Figure 1: Serum ferritin levels in both genders according to the frequency of blood donation in the studied donors. The serum ferritin is significantly higher in female who had donated more than three times in the preceding year compared to male donors.

Blood donors No./total (%) Hb (g/dl) mean ± SD Ferritin (ng/ml) mean ± SD EPO (mlU/mL) mean ± SD
First-time Male 50/73 (68.5) 15.8 ± 1.0 129.5 ± 72.1 7.9 ± 3.9
Female 23/73 (31.5) 13.6 ± 0.9 52.5 ± 34.7 8.7 ± 4.5
Total 73/147 (49.7) 15.1 ± 1.4 105.3 ± 72.1 8.2 ± 4.1
Regular Male 58/74 (78.4) 15.4 ± 1.2 78.5 ± 70.2 8.0 ± 4.4
Female 16/74 (21.6) 13.6 ± 0.6 36.1 ± 33.0 8.4 ± 6.6
Total 74/147 (50.3) 15.0 ± 1.3 69.3 ± 66.2 8.1 ± 4.9
  P-value   0.055 0.014* 0.481

Table 1: Haemoglobin, serum erythropoietin and ferritin levels in the first-time and regular donors.

Blood donors No./total (%) Hb (g/dl) mean ± SD Ferritin (ng/ml) mean ± SD EPO (mlU/mL) mean ± SD
Group I Male 50/73 (68.5) 15.8 ± 1.0 129.5 ± 72.1 7.9 ± 3.9
Female 23/73 (31.5) 13.6 ± 0.9 52.5 ± 34.7 8.7 ± 4.5
Total 73/147 (49.7) 15.1 ± 1.4 105.3 ± 72.1 8.2 ± 4.1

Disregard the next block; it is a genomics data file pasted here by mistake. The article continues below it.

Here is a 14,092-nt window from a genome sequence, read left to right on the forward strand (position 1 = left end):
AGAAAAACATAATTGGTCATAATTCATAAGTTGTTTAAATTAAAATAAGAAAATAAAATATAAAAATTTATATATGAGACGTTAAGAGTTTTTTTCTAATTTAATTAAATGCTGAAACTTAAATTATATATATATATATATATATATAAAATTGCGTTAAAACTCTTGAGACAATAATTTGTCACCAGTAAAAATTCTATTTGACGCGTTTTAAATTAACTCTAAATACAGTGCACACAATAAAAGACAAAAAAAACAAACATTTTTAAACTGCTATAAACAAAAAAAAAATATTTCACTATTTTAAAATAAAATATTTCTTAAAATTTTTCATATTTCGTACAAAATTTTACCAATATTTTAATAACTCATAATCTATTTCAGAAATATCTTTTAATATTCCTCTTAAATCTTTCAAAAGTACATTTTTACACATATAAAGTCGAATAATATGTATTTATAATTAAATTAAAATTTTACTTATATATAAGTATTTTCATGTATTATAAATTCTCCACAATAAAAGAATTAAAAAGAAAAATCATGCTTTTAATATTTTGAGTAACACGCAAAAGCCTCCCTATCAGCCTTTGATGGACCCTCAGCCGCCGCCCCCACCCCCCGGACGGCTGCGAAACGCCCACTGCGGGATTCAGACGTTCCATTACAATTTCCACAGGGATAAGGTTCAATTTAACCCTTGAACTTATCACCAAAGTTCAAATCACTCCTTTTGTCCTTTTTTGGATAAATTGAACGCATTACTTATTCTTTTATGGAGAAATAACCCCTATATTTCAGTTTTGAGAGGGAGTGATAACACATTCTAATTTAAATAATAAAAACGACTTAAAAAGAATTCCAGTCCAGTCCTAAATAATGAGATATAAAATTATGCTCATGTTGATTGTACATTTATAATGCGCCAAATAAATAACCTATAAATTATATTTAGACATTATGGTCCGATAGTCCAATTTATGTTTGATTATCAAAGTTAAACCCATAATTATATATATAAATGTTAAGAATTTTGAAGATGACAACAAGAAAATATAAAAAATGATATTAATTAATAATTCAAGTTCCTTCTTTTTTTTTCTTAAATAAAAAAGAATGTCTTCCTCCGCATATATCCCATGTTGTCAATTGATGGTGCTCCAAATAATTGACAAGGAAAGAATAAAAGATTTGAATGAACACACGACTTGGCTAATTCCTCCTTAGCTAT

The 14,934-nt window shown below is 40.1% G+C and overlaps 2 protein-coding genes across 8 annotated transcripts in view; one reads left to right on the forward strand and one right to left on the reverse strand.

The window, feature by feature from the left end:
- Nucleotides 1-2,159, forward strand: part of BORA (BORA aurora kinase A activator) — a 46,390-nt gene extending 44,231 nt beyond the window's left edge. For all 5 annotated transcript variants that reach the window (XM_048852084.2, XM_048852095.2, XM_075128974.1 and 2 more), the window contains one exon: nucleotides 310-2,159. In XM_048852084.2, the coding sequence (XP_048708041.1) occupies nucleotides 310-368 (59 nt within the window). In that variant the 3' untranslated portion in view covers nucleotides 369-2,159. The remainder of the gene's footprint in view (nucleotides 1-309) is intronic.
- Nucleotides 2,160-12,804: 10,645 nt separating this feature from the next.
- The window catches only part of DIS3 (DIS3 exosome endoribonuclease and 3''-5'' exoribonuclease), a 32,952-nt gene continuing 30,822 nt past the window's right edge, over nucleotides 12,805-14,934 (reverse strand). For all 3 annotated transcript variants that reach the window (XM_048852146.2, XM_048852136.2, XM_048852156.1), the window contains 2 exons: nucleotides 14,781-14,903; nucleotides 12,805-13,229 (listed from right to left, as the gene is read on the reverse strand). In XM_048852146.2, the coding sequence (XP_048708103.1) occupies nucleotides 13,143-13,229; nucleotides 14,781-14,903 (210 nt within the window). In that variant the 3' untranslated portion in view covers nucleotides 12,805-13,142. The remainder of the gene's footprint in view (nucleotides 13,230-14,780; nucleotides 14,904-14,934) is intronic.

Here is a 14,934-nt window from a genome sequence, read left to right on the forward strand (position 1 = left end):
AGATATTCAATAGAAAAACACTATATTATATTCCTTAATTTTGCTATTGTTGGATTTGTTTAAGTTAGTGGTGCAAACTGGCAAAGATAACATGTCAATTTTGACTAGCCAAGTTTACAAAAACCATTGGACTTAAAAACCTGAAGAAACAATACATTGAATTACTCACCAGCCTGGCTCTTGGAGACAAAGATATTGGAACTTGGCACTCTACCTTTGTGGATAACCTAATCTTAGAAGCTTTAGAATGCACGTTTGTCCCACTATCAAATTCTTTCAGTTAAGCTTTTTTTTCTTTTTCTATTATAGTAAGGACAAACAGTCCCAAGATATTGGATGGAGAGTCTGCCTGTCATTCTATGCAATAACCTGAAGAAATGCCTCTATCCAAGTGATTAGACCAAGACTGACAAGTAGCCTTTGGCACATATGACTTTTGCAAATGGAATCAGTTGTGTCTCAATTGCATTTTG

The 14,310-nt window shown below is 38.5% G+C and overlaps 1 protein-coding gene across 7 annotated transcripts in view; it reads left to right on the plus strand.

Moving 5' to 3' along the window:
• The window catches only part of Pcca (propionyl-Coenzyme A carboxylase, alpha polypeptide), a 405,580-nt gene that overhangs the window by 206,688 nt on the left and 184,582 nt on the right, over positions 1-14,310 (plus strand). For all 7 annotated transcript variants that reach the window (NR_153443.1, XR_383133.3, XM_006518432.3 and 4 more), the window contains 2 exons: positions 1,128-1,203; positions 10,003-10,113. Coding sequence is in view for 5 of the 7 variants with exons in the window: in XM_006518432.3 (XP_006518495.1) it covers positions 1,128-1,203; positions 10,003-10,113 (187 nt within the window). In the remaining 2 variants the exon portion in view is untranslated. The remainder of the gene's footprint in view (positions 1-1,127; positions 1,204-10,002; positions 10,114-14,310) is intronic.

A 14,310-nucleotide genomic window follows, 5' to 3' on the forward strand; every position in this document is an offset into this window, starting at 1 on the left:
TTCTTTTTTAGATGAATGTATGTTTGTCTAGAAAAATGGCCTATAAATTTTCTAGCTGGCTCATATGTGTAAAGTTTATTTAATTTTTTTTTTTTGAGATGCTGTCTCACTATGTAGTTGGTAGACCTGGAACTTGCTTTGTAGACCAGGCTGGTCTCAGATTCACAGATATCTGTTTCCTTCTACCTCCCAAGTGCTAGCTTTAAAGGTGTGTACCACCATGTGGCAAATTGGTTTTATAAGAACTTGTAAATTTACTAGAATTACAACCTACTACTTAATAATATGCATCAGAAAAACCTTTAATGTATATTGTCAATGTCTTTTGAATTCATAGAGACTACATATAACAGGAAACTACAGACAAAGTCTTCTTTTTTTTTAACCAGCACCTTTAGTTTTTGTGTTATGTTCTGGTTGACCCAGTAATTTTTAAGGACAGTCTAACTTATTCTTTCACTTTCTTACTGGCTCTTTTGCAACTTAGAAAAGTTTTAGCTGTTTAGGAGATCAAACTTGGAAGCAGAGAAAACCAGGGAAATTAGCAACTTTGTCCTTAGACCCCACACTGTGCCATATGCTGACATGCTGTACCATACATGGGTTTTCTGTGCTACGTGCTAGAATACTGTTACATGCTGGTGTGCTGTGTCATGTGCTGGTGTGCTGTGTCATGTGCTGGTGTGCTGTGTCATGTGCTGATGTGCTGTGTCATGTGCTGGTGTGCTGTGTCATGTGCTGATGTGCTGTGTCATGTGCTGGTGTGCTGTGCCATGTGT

Group II Male 10/15 (66.7) 16.0 ± 1.1 129.1 ± 95.2 8.0 ± 5.0
Female 5/15 (33.3) 13.3 ± 0.4 44.3 ± 39.2 6.4 ± 1.5
Total 15/147 (10.2) 15.1 ± 1.6 100.9 ± 89.3 7.4 ± 4.1
Group III Male 20/23 (87) 15.3 ± 1.3 82.2 ± 54.5 6.9 ± 2.5
Female 3/23 (13) 13.1 ± 0.3 11.4 ± 1.6 15.0 ± 13.8
Total 23/147 (15.6) 15.0 ± 1.4 73.0 ± 56.2 7.9 ± 5.5
Group IV Male 15/18 (83.3) 15.3 ± 1.0 44.3 ± 23.5 9.2 ± 5.8
Female 3/18 (16.7) 14.3 ± 0.9 65.4 ± 42.0 6.5 ± 1.8
Total 18/147 (12.2) 15.2 ± 1.1 47.8 ± 27.0 8.7 ± 5.4
Group V Male 13/18 (72.2) 15.4 ± 1.3 73.3 ± 87.2 8.3 ± 4.6
Female 5/18 (27.3) 13.7 ± 0.5 25.0 ± 18.1 7.8 ± 4.8
Total 18/147 (12.2) 14.9 ± 1.4 59.8 ± 77.1 8.1 ± 4.6
 p-value 0.133 0.001* 0.001*

Table 2: Relationship of haemoglobin, serum erythropoietin and ferritin levels with studied donor groups.

Variable Gender No./total (%) Hb (g/dl) mean ± SD. Ferritin (ng/ml) mean ± SD.
Serum Erythropoietin Below-median (low EPO) Male 84/114 (73.7) 15.8 ± 1.1 107.6 ± 78.7
Female 30/114 (26.3) 13.5 ± 0.8 46.7 ± 37.6
Total 114/147 (77.5) 15.2 ± 1.4 91.6 ± 75.0
Above-median (high EPO) Male 24/33 (72.7) 14.9 ± 1.1 83.0 ± 59.2
Female 9/33 (27.3) 13.9 ± 0.7 42.5 ± 22.9
Total 33/147 (22.5) 14.6 ± 1.1 71.9 ± 54.6